French fashion house Paul Poiret is the latest in a long line of vintage fashion brands to be revived by business investors. The early 20th Century brand has been purchased by Korean company Shingsegae International, which already has retail partnerships with several luxury fashion brands including Céline, Burberry and Givenchy.
Other brands which have recently been revived include 60s brand Courrèges, which was purchased by ad executives Jacques Bungert and Frédéric Torloting, and Schiaparelli, an Italian fashion house of the early 20th Century. It is being revived by Diego Della Valle, who is also CEO of Italian leather company, Tod’s. These follow on from Burberry, Biba, Goya and Moynat, who have all been re-launched successfully.
At PlusMinus we are excited to see what direction Shingsegae will take Paul Poiret in. Recently resurrected fashion houses such as Courrèges, were within living memory for many consumers, so they will naturally have more of a connection with the brand. Since Paul Poiret’s fashion contributions all came from within the first two decades of the 20th Century, it may be more difficult to get consumers on board.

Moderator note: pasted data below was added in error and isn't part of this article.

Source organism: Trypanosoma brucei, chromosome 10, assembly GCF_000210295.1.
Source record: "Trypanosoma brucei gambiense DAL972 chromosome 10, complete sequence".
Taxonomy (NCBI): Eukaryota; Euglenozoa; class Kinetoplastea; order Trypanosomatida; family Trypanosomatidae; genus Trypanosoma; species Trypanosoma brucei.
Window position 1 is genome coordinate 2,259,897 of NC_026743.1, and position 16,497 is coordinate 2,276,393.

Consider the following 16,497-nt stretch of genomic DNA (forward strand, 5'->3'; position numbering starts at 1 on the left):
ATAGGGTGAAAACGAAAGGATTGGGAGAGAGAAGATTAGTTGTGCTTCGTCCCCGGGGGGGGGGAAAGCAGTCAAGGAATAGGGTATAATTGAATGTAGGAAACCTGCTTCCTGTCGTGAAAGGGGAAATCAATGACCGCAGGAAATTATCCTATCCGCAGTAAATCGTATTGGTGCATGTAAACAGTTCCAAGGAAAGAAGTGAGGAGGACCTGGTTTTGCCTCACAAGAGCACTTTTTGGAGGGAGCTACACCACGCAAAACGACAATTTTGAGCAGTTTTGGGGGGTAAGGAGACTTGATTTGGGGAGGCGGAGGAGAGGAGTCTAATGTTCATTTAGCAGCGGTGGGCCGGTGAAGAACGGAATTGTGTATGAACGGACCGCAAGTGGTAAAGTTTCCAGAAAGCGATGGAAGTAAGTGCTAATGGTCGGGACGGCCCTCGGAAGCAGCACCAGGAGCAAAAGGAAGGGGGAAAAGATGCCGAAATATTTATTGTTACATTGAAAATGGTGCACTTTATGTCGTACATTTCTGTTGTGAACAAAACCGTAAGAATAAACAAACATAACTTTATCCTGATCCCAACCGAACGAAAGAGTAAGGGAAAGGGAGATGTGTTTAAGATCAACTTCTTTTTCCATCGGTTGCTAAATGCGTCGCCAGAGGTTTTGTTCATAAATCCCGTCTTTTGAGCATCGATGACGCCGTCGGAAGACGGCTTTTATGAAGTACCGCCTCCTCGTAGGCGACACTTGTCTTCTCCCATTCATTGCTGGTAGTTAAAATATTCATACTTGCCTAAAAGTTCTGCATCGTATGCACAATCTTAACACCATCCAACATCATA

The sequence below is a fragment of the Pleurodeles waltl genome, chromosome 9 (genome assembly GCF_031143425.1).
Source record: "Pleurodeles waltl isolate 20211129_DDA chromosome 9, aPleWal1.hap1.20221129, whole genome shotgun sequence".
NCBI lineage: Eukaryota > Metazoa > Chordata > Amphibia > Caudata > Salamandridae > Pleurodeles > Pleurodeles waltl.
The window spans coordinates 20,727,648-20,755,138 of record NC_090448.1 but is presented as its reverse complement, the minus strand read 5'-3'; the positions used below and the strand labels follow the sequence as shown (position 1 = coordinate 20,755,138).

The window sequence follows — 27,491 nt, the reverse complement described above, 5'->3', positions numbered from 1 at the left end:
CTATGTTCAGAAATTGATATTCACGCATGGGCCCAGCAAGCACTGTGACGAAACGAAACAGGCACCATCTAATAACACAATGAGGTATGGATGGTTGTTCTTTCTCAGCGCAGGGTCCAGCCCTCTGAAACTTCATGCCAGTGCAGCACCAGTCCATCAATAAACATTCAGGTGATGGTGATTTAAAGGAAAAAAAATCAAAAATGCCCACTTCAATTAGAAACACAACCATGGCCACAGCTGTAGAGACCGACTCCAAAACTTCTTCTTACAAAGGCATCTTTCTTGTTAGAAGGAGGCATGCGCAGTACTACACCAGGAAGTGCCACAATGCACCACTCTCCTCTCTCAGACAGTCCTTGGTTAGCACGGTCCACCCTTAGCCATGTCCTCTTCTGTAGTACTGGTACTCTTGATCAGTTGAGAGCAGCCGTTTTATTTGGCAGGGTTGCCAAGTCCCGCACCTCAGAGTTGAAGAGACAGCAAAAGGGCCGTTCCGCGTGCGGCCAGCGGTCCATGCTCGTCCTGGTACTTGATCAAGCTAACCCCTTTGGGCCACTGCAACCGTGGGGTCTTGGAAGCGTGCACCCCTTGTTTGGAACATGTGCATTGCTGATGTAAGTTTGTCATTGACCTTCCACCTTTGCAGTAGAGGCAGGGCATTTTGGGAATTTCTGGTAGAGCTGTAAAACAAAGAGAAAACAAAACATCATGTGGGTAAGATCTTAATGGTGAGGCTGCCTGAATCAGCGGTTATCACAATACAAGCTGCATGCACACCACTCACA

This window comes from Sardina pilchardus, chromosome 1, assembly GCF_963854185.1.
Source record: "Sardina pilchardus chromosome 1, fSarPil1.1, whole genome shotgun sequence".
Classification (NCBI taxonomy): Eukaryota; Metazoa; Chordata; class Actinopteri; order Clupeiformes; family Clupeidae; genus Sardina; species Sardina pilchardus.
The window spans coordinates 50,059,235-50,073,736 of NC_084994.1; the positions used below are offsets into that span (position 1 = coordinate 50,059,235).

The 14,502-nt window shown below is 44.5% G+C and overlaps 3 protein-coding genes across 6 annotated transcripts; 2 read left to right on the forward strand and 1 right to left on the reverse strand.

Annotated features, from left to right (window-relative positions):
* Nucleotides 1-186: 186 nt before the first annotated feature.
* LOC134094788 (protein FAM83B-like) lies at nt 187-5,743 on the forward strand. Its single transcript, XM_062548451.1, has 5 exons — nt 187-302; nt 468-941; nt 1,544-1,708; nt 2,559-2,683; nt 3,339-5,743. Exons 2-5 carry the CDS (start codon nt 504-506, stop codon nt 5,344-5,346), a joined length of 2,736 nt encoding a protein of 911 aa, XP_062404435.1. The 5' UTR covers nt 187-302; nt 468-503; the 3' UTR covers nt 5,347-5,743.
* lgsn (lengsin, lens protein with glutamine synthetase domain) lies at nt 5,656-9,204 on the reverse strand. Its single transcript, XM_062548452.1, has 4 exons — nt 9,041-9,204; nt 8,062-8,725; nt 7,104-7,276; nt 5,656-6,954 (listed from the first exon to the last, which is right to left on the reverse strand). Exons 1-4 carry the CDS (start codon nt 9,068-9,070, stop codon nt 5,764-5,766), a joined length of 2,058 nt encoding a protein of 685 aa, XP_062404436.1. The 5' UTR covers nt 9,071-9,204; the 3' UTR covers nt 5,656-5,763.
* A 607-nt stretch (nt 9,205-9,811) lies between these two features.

Paul Poiret’s designs are best known for rejecting the corseted silhouette which was popular at that time, for a more casual and comfortable look. He developed a dressmaking technique called “draping” which involved straight lines and rectangular cuts, rather than intricate patterns and tailoring. This approach to fashion helped influence modern styles we wear today.
Paul Poiret was also thought of as a visionary, and his fashion house is credited as being the first to launch a range of fragrances as well as clothes. Unfortunately, Paul Poiret’s company went bankrupt after he was called up to the military, and it has now lay dormant for 80 years.
The only clue so far as to what will happen is that the Korean owners intend to launch the brand from Paris. Pierre Mallevays, managing director of corporate investment company Savigny Partners, said: “They’re not buying it to make it a Korean brand. They’re buying it to develop it based out of Paris and distribute it on the international market. They’re very sophisticated, and they really understand brands,”
It is clear that the vintage revival trend is certainly here to stay, so we can’t wait to see what lies in store for Paul Poiret’s revamp. Who knows which brand revival may be next?